However, hypomania, if left untreated, can
become more severe, and may be followed by an episode of
depression. At the extreme end, some people also develop something
Symptoms that can occur during a
- feeling very sad most of the time
- decreased energy and activity
- not being able to enjoy things you normally like doing
- lack of appetite
- disturbed sleep
- thoughts of self-harm or suicide.
On the milder end, you may just feel sad and
gloomy all the time. Here too, at the extreme end, some people can
develop psychosis (see our factsheet on psychosis).
Symptoms that can occur during a mixed
- A mixture of manic symptoms and depressive symptoms at the same
What effects can Bipolar Disorder
have?The exaggerated thoughts, feelings and behaviours can
impact on many aspects of life, for example:
- loss of confidence
- loss of sense of control a person feels over their life
- poor concentration with studies
- problems with relationships with family and friends
- behaviour that places a young person's health or life at
The first step is recognising that there might
be a problem. Other people are likely to have noticed that you seem
different from your usual self, particularly those who live with
you. Speak to people who might know you well, such as family and
- behaviour that could place your health or life at risk, like
drinking alcohol or using drugs.
How is it treated?
In the short term, depending on whether you
are high or low and how severe it is, you may need different
treatments. When you have severe symptoms, you may need medications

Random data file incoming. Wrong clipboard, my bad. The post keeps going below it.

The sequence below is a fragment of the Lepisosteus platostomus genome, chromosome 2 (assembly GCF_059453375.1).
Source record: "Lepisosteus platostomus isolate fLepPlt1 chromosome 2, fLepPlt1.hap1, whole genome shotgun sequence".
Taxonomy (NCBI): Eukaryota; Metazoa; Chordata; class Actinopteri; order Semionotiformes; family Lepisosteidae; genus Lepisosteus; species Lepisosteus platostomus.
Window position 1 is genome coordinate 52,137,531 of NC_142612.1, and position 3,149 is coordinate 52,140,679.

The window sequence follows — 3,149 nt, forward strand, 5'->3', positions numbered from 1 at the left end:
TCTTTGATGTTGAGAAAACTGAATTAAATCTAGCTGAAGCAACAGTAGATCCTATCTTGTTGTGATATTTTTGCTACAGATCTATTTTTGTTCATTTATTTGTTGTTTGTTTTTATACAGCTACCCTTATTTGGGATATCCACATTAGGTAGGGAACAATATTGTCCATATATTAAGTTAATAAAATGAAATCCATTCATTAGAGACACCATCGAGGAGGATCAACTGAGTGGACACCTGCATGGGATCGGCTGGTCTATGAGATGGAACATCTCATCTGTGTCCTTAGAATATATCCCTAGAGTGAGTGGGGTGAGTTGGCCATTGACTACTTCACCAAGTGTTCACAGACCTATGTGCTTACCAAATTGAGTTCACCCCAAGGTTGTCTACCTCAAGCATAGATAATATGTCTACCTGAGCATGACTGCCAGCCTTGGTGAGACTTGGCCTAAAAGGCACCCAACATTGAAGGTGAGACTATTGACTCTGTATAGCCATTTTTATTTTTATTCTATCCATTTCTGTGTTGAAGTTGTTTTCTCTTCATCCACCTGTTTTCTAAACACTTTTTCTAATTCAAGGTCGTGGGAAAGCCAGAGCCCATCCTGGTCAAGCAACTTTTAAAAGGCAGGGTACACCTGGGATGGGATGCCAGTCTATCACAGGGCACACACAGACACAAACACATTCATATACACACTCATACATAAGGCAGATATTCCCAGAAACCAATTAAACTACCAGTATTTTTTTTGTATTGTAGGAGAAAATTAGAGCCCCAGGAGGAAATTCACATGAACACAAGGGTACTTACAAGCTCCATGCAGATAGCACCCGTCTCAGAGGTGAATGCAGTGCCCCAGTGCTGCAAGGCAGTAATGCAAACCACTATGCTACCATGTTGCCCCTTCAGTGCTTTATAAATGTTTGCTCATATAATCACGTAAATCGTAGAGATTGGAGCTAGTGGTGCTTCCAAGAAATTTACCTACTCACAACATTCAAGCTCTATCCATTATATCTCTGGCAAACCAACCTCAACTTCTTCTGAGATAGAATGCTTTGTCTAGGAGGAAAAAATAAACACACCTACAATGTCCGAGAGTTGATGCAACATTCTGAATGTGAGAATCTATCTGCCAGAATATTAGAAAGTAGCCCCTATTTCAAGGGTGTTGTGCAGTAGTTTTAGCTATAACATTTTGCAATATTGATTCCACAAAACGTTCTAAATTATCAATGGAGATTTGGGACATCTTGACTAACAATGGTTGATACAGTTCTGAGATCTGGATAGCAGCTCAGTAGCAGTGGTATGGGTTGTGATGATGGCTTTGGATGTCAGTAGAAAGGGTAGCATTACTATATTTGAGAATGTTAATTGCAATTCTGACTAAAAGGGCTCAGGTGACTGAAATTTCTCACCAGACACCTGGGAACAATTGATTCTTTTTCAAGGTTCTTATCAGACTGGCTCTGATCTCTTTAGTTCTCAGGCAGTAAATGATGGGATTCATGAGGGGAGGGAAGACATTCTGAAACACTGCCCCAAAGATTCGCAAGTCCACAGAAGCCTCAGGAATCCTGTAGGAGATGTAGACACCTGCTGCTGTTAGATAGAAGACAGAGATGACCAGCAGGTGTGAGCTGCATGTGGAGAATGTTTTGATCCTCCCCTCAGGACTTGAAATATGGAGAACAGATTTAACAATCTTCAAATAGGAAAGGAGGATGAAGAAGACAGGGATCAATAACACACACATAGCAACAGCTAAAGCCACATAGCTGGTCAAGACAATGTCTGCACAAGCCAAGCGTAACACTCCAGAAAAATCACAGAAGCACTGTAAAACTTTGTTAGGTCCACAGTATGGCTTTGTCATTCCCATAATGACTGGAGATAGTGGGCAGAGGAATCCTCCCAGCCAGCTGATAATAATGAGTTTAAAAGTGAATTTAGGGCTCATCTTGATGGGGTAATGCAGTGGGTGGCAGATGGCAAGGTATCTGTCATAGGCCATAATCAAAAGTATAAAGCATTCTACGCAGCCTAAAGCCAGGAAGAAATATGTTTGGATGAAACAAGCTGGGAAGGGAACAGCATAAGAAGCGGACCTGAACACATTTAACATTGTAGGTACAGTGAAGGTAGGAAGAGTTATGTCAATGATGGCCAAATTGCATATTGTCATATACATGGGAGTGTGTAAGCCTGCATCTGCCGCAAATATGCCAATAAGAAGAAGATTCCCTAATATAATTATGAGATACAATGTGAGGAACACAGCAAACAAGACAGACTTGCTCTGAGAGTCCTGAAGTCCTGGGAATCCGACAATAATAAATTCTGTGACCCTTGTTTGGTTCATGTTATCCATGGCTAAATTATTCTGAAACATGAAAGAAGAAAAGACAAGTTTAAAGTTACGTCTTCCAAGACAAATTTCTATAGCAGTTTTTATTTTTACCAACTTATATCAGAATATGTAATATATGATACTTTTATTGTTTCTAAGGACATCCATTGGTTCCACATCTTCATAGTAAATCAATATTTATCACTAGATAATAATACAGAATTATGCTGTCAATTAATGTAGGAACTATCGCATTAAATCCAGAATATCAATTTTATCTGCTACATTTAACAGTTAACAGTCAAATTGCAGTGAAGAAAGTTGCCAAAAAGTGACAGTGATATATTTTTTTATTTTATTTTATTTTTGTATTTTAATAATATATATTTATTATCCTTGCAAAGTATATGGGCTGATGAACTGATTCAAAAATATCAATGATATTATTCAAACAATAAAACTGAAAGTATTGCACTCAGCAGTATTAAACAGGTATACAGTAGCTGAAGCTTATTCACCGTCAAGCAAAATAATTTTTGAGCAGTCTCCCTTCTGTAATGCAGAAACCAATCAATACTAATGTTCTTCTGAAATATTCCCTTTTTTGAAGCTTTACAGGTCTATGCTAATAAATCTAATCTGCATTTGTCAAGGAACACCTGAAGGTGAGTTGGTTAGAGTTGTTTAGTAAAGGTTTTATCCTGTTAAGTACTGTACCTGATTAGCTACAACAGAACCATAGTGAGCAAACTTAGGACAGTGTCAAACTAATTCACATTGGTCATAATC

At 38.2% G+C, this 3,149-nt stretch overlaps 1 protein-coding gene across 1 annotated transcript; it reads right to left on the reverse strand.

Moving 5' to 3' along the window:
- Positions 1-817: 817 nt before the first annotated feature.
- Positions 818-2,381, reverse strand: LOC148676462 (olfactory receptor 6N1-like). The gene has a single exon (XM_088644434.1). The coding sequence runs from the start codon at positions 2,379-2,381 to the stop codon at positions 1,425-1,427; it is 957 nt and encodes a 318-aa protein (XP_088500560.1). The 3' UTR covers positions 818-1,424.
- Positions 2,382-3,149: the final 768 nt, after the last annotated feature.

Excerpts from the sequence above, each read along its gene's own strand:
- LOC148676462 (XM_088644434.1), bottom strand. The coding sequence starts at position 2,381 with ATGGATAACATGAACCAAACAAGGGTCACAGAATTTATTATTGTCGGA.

and also sometimes admission to hospital to help your symptoms and
also keep you safe.
In the long term, the goal of treatment is to
help you have a healthy, balanced and productive life. This would
include understanding the condition, controlling the symptoms and
preventing the illness from coming back. Below we briefly describe
each aspect of the treatment:
Help with understanding yourself and the illness
It is very important that you and your family
are helped to understand bipolar disorder, how best to cope and
what to do to reduce the chances of it coming back. You and your
family may notice ‘triggers’ to your episodes and/or early warning
signs that an episode is starting. Being aware of these can help
reduce the chance of episodes occurring and getting help in the
earliest stages of an episode can stop it from getting worse.
Talking treatments (also known as ‘psychological
These may include different types of therapies
- Cognitive-behavioural therapy (CBT)
The young person, sometimes with their family,
learns to understand the links between their feelings and thoughts